Recognizing, as we do, the March 22nd agreement, the potentiality of Stockdale's contemplated lien never materialized as pertains to the two bins of corn here in question. One cannot mortgage that which is not his to encumber.
In addition, it may be well to point out that the rights of the defendant Olson as landlord and owner of the farm are supported by strong equitable principles. If, in the fall of 1953 and the early part of 1954, Olson had not filled the gap left by Stockdale's refusal to further finance the Ingvalls, had not lent his credit and agreed to make the necessary advances, there would have been no 1954 crop and nothing over which the parties could now dispute. As indicated by the trial court, the plaintiff himself received $6,983.68 from the tenants' share of the 1954 crops made possible by the defendant Roy Olson's March 22, 1954, agreement with the tenants. Had Olson not made that agreement, Stockdale would have taken nothing because the tenants would have had nothing from which to take. By way of the result here reached, Olson has only received back that which he put out. The fact that the dollars and cents amount could not be ascertained or was not ascertained as of March 22, 1954, is immaterial. We think the able trial judge's conclusion sound and equitable and his fact determinations supported by substantial testimony which may not be disturbed on appeal. The scope of review by this court was thoroughly stated in Sherman Inv. Co. v. United States, 8 Cir., 1952, 199 F.2d 504, where we said, at page 506:
'In this court the action is not triable de novo. As has been observed, the court found the issues against the appellant and these findings are presumptively correct and can not be set aside unless found to be clearly erroneous. Rule 52(a), Federal Rules of Civil Procedure, 28 U.S.C.A.; United States v. Beatty, 8 Cir., 192 F.2d 945. Much of the evidence was the oral testimony of witnesses and it was the function of the trial court to decide on the weight of the testimony and the credibility of the various witnesses. We must assume that all conflicts in the evidence have been resolved in favor of the appellee and we must view the evidence in a light most favorable to the prevailing party. If, when so viewed, the judgment is sustained by substantial evidence and is not clearly against the weight of the evidence, the judgment should be sustained.'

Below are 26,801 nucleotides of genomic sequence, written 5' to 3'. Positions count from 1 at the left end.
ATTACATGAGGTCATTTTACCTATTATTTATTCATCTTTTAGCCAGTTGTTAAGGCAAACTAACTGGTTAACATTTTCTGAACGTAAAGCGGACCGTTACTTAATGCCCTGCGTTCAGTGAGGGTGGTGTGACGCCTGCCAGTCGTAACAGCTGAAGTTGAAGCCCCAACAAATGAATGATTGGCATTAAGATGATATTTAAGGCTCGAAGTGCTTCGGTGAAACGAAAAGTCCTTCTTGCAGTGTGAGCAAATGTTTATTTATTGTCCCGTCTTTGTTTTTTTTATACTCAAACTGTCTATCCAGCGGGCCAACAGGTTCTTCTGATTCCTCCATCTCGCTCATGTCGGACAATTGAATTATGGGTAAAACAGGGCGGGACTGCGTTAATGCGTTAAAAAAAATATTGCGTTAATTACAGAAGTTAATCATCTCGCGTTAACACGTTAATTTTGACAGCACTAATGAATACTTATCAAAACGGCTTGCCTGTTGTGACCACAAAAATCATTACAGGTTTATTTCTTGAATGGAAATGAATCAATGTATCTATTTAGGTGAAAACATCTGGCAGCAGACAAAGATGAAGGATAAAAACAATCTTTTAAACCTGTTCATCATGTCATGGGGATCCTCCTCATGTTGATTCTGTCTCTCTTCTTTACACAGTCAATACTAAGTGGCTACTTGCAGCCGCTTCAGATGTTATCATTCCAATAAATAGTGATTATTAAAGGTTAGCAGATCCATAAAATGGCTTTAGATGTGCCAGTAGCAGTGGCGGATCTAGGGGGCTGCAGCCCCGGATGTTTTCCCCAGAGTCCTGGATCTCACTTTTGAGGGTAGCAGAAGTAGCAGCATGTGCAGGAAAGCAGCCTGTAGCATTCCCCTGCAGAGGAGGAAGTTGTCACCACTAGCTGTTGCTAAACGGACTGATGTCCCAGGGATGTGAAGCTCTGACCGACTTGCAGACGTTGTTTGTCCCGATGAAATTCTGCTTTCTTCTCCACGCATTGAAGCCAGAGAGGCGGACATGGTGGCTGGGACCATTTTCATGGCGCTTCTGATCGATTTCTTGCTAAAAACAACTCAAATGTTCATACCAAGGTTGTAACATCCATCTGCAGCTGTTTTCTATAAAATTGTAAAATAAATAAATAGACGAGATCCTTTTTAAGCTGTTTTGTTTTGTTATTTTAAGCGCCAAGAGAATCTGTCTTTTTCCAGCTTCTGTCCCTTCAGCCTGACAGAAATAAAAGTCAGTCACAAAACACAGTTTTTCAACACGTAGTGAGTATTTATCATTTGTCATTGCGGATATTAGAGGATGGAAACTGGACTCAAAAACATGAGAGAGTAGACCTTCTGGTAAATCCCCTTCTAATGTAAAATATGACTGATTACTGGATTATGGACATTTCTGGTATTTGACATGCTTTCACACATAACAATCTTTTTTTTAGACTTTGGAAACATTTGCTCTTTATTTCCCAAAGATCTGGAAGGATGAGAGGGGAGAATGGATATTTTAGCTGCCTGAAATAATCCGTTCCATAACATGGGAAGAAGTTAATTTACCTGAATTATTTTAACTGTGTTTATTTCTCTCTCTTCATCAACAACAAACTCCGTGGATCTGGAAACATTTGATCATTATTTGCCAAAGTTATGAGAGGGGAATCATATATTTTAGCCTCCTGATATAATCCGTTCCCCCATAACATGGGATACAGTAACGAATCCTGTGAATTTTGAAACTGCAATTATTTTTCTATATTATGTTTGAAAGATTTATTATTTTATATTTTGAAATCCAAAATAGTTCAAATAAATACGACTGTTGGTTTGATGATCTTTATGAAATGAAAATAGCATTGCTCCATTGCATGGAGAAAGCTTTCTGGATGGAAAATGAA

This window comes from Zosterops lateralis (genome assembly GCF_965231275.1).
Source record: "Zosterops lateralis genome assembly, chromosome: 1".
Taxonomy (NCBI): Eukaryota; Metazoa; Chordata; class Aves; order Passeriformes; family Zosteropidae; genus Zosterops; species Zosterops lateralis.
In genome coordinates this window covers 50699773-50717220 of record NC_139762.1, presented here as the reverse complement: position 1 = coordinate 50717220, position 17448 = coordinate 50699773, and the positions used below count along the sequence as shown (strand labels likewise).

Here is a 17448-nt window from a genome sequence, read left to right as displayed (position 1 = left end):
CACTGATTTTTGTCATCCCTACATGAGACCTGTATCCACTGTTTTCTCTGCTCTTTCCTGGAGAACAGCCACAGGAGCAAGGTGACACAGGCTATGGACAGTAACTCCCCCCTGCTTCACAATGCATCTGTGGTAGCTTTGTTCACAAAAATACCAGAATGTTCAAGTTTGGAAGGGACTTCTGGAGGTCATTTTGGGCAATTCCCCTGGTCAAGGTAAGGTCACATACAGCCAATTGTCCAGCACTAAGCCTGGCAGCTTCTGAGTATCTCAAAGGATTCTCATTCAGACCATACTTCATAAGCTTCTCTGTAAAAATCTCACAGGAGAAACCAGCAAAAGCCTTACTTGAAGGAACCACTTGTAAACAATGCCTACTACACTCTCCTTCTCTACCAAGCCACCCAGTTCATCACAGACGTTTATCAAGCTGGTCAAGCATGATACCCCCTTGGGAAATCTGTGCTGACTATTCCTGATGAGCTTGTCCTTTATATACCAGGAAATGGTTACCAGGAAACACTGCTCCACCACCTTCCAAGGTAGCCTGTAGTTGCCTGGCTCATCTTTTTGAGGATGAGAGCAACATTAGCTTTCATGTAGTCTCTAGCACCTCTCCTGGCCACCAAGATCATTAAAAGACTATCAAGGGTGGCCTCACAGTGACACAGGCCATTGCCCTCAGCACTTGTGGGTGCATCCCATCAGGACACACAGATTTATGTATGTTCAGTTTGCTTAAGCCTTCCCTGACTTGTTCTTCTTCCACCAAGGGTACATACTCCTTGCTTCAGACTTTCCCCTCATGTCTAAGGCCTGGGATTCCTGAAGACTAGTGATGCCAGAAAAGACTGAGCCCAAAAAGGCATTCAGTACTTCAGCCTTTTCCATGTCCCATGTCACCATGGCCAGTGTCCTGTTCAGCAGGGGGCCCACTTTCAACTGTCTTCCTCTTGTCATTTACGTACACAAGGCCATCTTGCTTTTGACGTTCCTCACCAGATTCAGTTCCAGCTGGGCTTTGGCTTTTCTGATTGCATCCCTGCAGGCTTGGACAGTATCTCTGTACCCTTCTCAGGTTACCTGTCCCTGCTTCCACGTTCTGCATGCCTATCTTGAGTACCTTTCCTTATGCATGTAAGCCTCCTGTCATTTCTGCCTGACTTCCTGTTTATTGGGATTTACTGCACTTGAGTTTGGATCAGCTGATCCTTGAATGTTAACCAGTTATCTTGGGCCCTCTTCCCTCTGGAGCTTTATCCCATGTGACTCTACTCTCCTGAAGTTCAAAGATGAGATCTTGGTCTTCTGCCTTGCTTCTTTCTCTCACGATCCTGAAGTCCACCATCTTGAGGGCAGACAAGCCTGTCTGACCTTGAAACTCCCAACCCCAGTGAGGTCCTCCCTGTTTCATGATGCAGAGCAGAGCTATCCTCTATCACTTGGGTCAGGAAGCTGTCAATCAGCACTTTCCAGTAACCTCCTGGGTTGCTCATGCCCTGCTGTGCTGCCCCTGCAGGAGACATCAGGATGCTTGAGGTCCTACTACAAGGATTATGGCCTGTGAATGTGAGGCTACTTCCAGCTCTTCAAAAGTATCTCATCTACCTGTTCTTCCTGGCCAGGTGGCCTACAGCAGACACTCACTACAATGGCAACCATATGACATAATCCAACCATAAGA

In view of the fact that we affirm the action of the trial court on the first premise, namely, that the corn in question was owned by the defendant Olson and the plaintiff's chattel mortgage could accordingly not attach thereto, we find it unnecessary to discuss the trial court's determination as to the invalidity of the plaintiff's chattel mortgage under the law of Iowa. At best, plaintiff has merely presented therein a disputed question of local law. Suffice it to say, as we said in Homolla v. Gluck, 8 Cir., 1957, 248 F.2d 731, 733:
'This case in principle differs in no controlling respect from others in which this Court has consistently refused to attempt to outpredict, outforecast or outguess a trial judge with respect to a doubtful question of the law of his State. See and compare, Buder v. Becker, 8 Cir., 185 F.2d 311, 315; Kimble v. Willey, 8 Cir., 204 F.2d 238, 243, (38 A.L.R.2d 814); Guyer v. Elger, 8 Cir., 216 F.2d 537, 540-541, certiorari denied 348 U.S. 929, 75 S.Ct. 342, 99 L.Ed. 728; Dierks Lumber & Coal Co. v. Barnett, 8 Cir., 221 F.2d 695, 697; Citizens Insurance Co. of New Jersey v. Foxbilt, Inc., 8 Cir., 226 F.2d 641, 643, 53 A.L.R. (2d) 1376; Bostian v. Universal C.I.T. Credit Corporation, 8 Cir., 238 F.2d 809, 812; Milwaukee Insurance Co. v. Kogen, 8 Cir., 240 F.2d 613, 615.'
The judgment appealed from is affirmed.